119. THE WINSLOW BOY
Ever since Greek tragedy gave us Aeschylus’ EUMENIDES, courtroom dramas have provided theatergoers with suspenseful, thought-provoking plays. Classics like THE MERCHANT OF VENICE and modern plays like WITNESS FOR THE PROSECUTION, INHERIT THE WIND, THE CAINE MUTINY COURT MARTIAL, and A FEW GOOD MEN hold audiences in thrall with their combination of battling lawyers and baffling crimes. Next week Broadway will offer the first dramatization of a John Grisham novel, A TIME TO KILL, which hopefully will add another to the list.
I mention these because the Roundabout Theatre’s revival of Terence Rattigan’s 1946 THE WINSLOW BOY has opened at the American Airlines Theatre. This British play, which first appeared on Broadway in 1947, starring Frank Allenby as Sir Robert Morton and Alan Webb as Arthur Winslow, has all the makings of a rousing courtroom drama, except it never steps foot in a courtroom. Instead, it remains all the while in the home of Ronnie Winslow, the 13-year-old boy who is kicked out of the Royal Naval College in 1912 for allegedly stealing a 5-pound postal order, and who, in 1914, eventually goes to court against the British Crown in a David and Goliath case to clear his name. The internationally-watched incident was of great importance in symbolizing the rights of the average man. (The play is based on a true story about a boy named George Archer-Shee, who died at Ypres in World War I.)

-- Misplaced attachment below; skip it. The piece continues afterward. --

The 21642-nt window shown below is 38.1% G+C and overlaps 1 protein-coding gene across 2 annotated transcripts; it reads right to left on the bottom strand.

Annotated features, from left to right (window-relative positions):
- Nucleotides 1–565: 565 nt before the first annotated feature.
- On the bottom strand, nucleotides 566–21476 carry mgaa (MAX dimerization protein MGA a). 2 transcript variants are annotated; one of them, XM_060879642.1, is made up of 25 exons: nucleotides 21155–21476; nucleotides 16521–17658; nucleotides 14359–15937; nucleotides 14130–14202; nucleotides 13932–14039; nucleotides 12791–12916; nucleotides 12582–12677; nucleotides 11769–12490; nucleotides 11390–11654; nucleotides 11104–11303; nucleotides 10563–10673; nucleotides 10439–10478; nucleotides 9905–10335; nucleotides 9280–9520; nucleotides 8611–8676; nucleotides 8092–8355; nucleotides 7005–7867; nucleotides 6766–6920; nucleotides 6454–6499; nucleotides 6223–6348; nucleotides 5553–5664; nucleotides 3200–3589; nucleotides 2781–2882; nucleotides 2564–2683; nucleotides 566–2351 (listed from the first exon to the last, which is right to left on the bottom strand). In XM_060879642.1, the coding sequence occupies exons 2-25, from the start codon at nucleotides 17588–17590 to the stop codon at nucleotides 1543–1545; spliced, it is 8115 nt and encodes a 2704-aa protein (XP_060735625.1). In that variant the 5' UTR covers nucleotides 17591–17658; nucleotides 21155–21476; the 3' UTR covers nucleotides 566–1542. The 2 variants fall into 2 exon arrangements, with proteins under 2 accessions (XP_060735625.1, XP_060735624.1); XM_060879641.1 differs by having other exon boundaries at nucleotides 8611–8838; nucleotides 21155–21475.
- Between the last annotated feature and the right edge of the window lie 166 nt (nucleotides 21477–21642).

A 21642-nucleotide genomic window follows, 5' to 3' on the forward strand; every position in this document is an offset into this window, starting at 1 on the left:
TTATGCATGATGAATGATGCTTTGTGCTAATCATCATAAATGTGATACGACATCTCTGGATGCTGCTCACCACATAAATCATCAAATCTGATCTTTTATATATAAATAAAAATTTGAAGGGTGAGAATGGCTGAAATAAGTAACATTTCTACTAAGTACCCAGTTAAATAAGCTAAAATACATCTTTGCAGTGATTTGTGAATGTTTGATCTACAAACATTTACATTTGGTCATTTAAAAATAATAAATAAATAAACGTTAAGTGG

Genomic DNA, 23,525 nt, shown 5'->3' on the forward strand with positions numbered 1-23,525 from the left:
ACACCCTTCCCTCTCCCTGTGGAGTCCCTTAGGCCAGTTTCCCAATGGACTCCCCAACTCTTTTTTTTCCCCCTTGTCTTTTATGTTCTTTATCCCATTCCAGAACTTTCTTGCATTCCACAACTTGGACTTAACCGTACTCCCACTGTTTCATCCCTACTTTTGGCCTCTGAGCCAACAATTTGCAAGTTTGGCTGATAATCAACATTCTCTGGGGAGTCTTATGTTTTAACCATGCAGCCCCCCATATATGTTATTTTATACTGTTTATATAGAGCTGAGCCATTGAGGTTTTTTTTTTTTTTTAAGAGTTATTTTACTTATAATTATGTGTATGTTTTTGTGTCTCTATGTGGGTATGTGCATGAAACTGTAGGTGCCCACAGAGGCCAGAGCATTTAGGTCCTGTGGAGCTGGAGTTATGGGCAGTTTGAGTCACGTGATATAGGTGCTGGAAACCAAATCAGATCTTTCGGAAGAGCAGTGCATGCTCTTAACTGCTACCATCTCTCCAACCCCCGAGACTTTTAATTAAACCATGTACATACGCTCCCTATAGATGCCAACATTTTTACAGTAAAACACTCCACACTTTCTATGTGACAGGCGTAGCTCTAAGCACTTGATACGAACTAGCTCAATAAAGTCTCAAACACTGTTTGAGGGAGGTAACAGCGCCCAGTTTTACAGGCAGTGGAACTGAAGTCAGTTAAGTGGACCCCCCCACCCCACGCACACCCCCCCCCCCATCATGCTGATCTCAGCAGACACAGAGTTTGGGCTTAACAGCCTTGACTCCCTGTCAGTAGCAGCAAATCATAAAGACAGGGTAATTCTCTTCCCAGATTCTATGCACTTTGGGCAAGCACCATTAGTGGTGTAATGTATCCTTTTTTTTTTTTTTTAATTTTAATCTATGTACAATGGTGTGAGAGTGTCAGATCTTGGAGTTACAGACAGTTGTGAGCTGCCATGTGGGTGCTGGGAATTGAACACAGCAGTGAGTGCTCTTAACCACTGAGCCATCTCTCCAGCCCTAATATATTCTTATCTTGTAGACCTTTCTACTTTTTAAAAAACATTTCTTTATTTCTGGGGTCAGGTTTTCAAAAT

THE WINSLOW BOY, which has been made into two films--the last one, directed by David Mamet, produced in 1999--tells of how the boy’s expulsion inspires his defiant father, Arthur Winslow (Roger Rees), to take on the British government in his fight to prove his son’s innocence, even when, over the course of two years of legal fighting, it causes his family irreparable financial, physical, and emotional damage. Unfortunately, all the arguments in the House of Commons to allow the case to go forward (the government considers the Naval College, as a representative of the Admiralty, to be infallible), culminating in the king’s signing a “petition of right,” with the words, “Let right be done,” and all the actual trial activity is reported in the Winslows’ living room, secondhand; the only scene approximating the excitement of a trial is when Sir Robert Morton (Allesandro Nivola), the brilliant, high-powered attorney and opposition member of the House of Commons, asked by family solicitor Desmond Curry (Michael Cumpsty) to consider taking the case, cross-examines Ronnie (Spencer David Milford) to determine for himself the boy’s guilt or innocence. When the actual trial concludes, most members of the family are not even present at it (Ronnie is at the movies), and the news is delivered by Violet (Henny Russell), the maid, like a Greek messenger, albeit a comic one.